My Five Favorite Films of 2014

With Oscar season upon us, here are five fun flicks from the past year.

By Robert Moeller Published on January 26, 2015

I see a lot of movies in the theater. Apart from the rare occasions when I find myself stuck in something with Adam Sandler’s name on the marquee, it remains the same magical experience it was when I was a little kid going to see Hook or Home Alone.

In recent years, I have been fortunate enough to receive compensation (in the form of U.S. currency) in exchange for my reflections on new-or-recently-released movies. But the fact that someone pays me to review these movies is only a happy coincidence that serves to feed my passion for the cinematic arts. No matter how big home television screens may get, I almost always prefer to see feature films in a darkened theater with other human beings (and, yes, soda-stained floors).

This was a strong year in film. I saw a number of interesting-to-outstanding stories on the silver screen. While The Academy of Motion Picture Arts and Sciences may dominate the cultural conversation when it comes to the movies you are supposed to remember, I offer to you, the reader, a list of five films that moved my needle more than any others in 2014.

(Note: These are in no particular order.)

1. Fury (Sony Pictures)

This World War II drama is, in my opinion, an instant classic of the genre. Set in the final months of the greatest conflict in human history, Fury follows the harrowing journey of a hardened, war-weary Sherman tank crew as they attempt to survive the madness while faithfully accomplishing the near-impossible battlefield assignments they continue to receive.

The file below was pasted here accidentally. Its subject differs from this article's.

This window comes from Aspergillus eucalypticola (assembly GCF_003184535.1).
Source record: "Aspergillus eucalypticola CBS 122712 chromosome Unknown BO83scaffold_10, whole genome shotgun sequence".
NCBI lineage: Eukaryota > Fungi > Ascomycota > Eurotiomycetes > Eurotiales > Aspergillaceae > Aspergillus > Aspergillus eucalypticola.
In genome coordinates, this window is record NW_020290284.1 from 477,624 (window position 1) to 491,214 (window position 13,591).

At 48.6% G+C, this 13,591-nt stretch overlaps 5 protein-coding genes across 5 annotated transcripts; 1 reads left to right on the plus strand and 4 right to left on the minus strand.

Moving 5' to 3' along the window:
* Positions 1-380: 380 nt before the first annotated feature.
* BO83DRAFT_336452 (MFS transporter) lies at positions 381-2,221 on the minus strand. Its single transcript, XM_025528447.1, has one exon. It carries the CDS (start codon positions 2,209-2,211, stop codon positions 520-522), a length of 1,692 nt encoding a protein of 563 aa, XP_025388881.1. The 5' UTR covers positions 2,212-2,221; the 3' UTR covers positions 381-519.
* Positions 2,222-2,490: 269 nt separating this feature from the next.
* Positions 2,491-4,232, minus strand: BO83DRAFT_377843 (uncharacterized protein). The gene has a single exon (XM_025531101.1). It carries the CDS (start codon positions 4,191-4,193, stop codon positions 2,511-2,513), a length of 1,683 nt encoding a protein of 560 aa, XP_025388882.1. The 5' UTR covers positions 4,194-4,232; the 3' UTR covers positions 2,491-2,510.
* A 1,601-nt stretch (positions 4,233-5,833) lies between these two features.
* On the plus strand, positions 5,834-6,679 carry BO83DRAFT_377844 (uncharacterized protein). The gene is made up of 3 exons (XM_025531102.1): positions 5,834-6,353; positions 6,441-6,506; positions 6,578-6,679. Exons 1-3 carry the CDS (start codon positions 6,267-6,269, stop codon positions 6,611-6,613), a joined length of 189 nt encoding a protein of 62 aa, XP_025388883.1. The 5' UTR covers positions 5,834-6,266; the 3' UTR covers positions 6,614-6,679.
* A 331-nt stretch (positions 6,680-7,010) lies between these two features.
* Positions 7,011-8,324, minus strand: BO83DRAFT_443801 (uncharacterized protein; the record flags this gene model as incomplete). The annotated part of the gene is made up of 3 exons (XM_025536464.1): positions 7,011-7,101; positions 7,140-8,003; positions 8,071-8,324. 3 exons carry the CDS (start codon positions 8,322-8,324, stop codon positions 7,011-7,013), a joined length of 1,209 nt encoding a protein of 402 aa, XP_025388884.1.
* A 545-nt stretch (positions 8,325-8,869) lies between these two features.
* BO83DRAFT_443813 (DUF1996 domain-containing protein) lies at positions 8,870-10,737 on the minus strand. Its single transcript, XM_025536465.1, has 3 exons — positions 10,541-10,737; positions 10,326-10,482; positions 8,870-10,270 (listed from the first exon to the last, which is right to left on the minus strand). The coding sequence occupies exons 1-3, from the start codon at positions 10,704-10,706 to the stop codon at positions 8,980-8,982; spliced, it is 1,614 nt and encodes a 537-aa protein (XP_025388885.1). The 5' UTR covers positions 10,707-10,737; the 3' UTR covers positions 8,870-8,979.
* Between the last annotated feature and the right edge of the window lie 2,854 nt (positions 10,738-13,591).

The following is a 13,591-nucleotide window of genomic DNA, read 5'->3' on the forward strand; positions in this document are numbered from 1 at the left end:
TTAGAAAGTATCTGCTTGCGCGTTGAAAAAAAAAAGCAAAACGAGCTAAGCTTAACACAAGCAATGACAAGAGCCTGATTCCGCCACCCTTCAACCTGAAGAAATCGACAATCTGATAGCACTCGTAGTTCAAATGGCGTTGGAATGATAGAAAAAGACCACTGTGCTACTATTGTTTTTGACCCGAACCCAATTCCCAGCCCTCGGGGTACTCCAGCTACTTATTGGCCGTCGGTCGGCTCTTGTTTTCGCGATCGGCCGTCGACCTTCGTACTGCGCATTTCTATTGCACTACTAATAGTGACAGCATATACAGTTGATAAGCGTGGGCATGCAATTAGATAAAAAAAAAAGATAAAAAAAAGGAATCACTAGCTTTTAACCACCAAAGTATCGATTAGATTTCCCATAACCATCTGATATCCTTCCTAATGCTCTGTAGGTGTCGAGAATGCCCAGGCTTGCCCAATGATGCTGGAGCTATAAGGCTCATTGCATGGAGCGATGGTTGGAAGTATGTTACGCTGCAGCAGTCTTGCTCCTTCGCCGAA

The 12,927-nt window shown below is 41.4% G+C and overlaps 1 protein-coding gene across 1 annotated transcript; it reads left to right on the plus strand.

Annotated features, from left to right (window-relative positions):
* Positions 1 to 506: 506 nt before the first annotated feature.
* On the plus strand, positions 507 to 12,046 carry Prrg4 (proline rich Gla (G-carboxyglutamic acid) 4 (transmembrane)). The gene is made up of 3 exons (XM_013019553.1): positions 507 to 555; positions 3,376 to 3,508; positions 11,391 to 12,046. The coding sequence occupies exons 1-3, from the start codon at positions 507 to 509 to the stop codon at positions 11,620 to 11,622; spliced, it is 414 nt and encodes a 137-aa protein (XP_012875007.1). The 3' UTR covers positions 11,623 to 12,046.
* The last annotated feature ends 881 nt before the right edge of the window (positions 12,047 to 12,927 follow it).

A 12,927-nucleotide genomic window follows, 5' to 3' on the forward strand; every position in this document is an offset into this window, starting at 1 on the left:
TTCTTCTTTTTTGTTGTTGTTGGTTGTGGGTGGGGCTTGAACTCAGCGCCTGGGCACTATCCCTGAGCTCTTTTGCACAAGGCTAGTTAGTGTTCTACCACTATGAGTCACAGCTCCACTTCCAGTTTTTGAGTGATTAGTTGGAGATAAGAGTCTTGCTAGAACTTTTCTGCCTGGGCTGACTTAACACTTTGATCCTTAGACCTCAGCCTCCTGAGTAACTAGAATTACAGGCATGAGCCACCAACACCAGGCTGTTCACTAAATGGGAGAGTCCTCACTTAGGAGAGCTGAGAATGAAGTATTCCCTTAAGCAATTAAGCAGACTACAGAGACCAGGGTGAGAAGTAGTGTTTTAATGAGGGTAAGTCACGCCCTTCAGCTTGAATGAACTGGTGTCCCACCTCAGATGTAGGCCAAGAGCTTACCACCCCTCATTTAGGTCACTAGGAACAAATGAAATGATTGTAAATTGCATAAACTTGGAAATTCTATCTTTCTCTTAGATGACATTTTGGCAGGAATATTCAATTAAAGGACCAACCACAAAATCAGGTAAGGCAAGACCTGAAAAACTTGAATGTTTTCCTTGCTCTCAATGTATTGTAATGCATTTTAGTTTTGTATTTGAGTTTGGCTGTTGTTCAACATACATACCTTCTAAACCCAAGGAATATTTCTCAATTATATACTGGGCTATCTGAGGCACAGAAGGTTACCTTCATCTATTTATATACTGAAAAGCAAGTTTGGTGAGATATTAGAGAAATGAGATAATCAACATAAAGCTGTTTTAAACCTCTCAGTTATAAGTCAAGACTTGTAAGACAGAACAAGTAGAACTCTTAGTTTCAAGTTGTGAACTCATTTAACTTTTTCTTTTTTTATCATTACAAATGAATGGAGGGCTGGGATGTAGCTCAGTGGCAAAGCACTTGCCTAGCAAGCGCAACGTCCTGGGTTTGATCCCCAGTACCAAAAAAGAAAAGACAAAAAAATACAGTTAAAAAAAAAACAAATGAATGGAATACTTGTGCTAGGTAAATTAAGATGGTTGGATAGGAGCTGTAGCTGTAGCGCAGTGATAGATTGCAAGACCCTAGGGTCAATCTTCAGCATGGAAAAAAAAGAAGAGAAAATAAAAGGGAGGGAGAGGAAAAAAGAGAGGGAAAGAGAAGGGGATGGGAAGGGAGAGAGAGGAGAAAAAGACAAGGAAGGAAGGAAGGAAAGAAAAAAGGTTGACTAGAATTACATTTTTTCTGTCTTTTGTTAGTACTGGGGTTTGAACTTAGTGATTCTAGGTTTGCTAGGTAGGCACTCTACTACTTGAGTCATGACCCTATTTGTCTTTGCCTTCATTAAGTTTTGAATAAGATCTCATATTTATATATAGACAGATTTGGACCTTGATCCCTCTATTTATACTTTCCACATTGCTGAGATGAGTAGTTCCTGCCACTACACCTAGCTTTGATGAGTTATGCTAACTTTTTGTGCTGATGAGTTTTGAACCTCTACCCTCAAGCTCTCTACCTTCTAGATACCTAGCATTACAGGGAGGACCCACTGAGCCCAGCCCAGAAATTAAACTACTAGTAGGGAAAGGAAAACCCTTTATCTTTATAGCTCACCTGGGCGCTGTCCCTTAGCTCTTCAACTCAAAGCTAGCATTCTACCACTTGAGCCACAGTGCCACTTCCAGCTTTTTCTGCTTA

Brad Pitt (Wardaddy) is solid as the leader of this motley band of brothers, and Shia LaBeouf delivers a memorable performance as the group’s God-fearing moral compass. Fury is rated a strong R for violence and language. It is not for kids. And if war films are not your thing, do not waste your time. But for everyone else: enjoy!

 

2. Guardians of the Galaxy (Disney)

To say that comic book movies have worn our their welcome in my home is to put it mildly. But then along came Guardians of the Galaxy to save the genre from itself! Guardians is funny. Guardians is irreverent. Guardians is entertaining from start to finish. Guardians is confusing and has plot-holes the size of Vin Diesel’s pythons, but somehow the hodgepodge stew tastes delicious by the time you are ready to eat (and leaves you wanting more).

Chris Pratt is lovable, Bradley Cooper voices the CGI-ed talking raccoon, and 80s-era pop-music playlists are indulged in outer space. What more do you people want? It is PG-13 for violence and some language.

 

3. Edge of Tomorrow (Warner Bros)

I am not afraid to judge books by their covers if those books happen to be written by someone who has a recent track-record of starring in crummy movies. Tom Cruise has been the “comic book movie” go-to actor in recent years, but over-exposure and a saturated market have led to mailed-in performances that only make money because of a needlessly loyal fan-base.

I went out of my way to avoid Edge of Tomorrow the first few weeks of its release last summer, but after enough of my trusted cinematic resources assured me that it was safe to go swimming in the Waters of Cruise once more, I had to see for myself. And what I saw was one of the more interesting, well-crafted, exciting action movies in recent memory. Cruise plays a desk-jockey military public relations officer who is forced into front-line combat against alien invaders.